Proud owners of the new Mercedes-Benz S-Class might be surprised to learn that their car was made using less automation and more old-fashioned elbow grease than previous models.
According to Daimler, the German company that produces the high-end sedan, increasing customization, like fancy carbon-fiber trim or heated cup holders, means that fewer robots are being used on its main production line in Sindelfingen, Germany.
“Robots can’t deal with the degree of individualization and the many variants that we have today,” Markus Schaefer, head of production at Daimler, told Bloomberg. “We’re saving money and safeguarding our future by employing more people.”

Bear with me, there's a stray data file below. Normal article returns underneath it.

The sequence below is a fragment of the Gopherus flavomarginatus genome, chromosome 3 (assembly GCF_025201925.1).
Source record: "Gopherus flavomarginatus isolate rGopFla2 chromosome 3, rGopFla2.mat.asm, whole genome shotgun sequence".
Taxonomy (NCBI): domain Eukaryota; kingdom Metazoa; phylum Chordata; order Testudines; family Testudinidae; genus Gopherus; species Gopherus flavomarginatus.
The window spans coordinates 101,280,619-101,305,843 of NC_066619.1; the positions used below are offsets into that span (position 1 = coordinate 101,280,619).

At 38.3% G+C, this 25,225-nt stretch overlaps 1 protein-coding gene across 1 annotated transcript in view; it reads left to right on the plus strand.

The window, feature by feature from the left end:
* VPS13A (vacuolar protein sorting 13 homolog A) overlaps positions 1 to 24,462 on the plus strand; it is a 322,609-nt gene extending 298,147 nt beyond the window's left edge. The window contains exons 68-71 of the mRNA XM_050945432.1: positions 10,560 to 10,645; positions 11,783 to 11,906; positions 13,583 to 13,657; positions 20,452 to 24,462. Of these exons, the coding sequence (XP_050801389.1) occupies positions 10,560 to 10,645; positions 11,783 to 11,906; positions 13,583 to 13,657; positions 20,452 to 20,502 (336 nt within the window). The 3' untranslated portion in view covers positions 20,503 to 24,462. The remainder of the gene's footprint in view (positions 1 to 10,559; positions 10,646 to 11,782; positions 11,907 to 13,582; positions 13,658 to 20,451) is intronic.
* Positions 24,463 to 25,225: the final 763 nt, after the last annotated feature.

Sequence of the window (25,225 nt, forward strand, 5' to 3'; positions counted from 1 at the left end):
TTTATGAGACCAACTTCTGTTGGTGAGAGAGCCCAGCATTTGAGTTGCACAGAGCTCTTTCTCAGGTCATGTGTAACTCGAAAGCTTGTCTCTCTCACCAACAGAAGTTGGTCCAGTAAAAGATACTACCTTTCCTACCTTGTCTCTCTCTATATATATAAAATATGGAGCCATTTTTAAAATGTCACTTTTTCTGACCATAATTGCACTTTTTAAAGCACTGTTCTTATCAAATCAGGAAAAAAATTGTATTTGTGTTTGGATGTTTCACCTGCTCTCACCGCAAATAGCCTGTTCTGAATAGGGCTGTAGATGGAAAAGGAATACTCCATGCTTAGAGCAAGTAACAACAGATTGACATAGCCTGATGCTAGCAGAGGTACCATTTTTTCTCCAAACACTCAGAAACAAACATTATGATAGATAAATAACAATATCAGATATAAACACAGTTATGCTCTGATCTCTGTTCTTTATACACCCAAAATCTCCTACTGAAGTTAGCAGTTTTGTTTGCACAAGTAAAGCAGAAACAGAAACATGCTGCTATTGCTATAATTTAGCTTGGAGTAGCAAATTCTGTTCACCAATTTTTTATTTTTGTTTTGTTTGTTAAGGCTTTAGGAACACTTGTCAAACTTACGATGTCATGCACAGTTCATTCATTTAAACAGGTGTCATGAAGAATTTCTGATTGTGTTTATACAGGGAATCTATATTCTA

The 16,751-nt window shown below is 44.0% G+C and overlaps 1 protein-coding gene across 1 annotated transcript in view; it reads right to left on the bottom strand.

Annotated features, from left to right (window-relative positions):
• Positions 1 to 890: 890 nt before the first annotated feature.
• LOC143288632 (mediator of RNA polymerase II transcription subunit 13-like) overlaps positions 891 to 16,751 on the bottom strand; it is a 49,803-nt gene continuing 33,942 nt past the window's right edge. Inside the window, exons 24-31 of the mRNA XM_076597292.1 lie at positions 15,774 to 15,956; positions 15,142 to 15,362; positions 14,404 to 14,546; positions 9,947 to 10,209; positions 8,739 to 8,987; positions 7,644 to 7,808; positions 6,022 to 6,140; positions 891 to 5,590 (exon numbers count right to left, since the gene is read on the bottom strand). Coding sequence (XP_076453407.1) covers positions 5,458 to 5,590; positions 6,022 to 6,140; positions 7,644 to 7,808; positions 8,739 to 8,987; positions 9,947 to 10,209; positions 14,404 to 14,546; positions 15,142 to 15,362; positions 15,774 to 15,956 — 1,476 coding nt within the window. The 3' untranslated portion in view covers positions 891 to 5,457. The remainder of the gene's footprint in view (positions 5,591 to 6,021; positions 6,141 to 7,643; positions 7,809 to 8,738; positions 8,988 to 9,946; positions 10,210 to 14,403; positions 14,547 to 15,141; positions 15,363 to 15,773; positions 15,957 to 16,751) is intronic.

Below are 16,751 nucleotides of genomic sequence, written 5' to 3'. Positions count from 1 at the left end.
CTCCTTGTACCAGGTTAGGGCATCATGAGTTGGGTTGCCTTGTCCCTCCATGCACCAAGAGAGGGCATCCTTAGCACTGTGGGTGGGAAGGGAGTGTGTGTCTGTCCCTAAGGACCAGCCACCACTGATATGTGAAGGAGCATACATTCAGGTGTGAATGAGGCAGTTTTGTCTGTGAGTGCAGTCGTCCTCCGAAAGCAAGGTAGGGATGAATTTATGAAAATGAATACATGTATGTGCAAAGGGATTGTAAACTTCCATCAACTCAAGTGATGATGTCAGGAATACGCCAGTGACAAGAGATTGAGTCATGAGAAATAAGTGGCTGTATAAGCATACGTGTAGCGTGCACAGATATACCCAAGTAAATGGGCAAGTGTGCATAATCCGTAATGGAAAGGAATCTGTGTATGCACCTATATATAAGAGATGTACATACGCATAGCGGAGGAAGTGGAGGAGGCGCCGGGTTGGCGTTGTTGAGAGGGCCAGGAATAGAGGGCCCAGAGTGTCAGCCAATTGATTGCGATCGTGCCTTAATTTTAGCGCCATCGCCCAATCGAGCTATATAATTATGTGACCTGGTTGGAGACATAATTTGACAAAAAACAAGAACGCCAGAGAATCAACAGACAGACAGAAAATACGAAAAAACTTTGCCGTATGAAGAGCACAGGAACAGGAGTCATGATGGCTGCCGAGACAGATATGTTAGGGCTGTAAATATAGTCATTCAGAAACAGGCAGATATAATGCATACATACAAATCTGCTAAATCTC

Unsurprisingly, the news has been picked up by many outlets, with some proclaiming it as evidence that the “robot revolution” is in trouble. In fact, as the original story explains, conventional industrial robots are still widely used on the Daimler line; it’s just that these machines aren’t so good for custom jobs because they can’t be reprogrammed quickly.
A new generation of safer, more flexible, and easier-to-program robots is better suited to such tasks, and such machines are increasingly being used in auto factories and elsewhere. So the real story is less about robots being replaced by human workers than people and bots increasingly teaming up to do things more effectively.
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